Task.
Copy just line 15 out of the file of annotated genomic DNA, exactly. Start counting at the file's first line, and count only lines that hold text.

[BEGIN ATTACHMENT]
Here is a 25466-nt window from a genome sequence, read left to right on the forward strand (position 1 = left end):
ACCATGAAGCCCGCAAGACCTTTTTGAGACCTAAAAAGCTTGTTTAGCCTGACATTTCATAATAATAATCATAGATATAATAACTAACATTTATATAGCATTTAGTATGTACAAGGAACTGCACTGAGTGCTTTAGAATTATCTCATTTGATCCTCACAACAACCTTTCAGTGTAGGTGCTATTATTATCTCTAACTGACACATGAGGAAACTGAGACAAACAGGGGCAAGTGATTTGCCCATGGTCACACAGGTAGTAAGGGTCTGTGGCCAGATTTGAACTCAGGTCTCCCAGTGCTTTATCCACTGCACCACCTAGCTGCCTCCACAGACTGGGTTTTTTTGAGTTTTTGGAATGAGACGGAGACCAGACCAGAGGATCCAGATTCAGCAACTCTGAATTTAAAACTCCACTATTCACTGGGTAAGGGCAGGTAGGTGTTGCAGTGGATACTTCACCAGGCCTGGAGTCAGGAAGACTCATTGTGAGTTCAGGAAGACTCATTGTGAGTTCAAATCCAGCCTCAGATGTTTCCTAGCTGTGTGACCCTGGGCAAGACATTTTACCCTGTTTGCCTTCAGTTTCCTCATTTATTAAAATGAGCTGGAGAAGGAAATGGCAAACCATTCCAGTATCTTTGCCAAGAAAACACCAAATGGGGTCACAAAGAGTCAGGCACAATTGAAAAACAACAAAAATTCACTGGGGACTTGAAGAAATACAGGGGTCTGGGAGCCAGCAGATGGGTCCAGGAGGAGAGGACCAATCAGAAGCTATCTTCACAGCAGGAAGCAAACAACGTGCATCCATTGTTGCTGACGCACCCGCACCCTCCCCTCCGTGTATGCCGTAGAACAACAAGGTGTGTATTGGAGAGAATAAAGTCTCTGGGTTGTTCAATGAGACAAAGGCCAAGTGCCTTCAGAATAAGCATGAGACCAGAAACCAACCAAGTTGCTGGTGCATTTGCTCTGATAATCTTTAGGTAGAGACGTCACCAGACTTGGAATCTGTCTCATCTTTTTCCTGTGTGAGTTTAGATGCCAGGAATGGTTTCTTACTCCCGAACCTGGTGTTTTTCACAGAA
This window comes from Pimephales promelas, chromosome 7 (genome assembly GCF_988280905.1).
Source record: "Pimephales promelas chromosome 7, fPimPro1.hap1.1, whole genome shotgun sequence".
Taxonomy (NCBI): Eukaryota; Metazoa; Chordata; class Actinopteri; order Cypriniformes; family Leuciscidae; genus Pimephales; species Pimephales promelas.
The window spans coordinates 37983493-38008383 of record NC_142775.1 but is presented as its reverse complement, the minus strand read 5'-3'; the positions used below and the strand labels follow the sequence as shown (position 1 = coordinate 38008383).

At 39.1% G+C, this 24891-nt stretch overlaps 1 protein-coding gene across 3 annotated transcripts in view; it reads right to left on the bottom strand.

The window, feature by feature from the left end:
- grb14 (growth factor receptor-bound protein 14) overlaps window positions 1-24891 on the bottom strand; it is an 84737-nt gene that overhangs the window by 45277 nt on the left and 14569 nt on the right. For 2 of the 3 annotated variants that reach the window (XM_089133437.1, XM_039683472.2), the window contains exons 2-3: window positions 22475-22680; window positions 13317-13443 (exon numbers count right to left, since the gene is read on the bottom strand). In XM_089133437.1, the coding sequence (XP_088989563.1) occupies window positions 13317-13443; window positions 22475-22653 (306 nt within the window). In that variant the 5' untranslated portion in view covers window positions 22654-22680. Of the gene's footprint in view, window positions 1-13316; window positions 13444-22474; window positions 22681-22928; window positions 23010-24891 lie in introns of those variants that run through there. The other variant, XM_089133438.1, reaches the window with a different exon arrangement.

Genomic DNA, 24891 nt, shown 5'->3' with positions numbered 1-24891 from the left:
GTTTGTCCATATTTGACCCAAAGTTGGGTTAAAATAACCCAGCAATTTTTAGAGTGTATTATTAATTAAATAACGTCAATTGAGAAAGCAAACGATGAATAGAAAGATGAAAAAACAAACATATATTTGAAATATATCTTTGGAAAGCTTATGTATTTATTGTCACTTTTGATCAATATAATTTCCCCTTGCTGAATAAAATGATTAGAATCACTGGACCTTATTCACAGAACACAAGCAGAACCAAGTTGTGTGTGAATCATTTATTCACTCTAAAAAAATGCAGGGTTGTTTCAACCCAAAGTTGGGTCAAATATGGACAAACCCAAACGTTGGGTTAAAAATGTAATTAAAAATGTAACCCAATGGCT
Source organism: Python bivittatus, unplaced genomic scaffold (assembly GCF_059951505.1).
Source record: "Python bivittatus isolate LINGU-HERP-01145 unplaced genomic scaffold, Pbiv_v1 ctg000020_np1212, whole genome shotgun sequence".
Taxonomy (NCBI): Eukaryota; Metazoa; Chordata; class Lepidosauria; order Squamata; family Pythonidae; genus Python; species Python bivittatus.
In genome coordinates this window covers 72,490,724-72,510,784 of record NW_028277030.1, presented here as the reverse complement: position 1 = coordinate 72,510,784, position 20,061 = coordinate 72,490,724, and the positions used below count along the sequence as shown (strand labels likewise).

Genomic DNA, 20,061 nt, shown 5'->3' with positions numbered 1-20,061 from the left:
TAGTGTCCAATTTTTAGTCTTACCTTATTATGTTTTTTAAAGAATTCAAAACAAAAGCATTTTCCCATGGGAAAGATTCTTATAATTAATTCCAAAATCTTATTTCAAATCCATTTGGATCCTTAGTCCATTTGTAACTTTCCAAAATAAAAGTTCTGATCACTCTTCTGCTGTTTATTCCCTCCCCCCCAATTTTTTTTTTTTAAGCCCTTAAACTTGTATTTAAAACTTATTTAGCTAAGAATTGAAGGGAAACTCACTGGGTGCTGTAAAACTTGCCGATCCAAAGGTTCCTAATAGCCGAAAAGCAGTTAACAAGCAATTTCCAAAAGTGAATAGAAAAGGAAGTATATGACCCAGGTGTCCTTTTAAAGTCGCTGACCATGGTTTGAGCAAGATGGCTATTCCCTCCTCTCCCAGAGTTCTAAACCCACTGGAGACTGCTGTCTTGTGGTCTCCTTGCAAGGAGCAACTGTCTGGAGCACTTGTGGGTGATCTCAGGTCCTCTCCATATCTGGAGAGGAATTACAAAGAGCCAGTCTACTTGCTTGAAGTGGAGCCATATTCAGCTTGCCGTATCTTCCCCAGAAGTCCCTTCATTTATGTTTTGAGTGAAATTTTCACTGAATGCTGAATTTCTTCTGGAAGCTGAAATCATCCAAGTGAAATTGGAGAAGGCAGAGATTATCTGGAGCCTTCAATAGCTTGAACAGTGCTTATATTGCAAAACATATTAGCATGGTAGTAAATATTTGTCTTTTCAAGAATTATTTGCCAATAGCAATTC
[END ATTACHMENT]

In genome coordinates this window covers 72,490,724-72,510,784 of record NW_028277030.1, presented here as the reverse complement: position 1 = coordinate 72,510,784, position 20,061 = coordinate 72,490,724, and the positions used below count along the sequence as shown (strand labels likewise).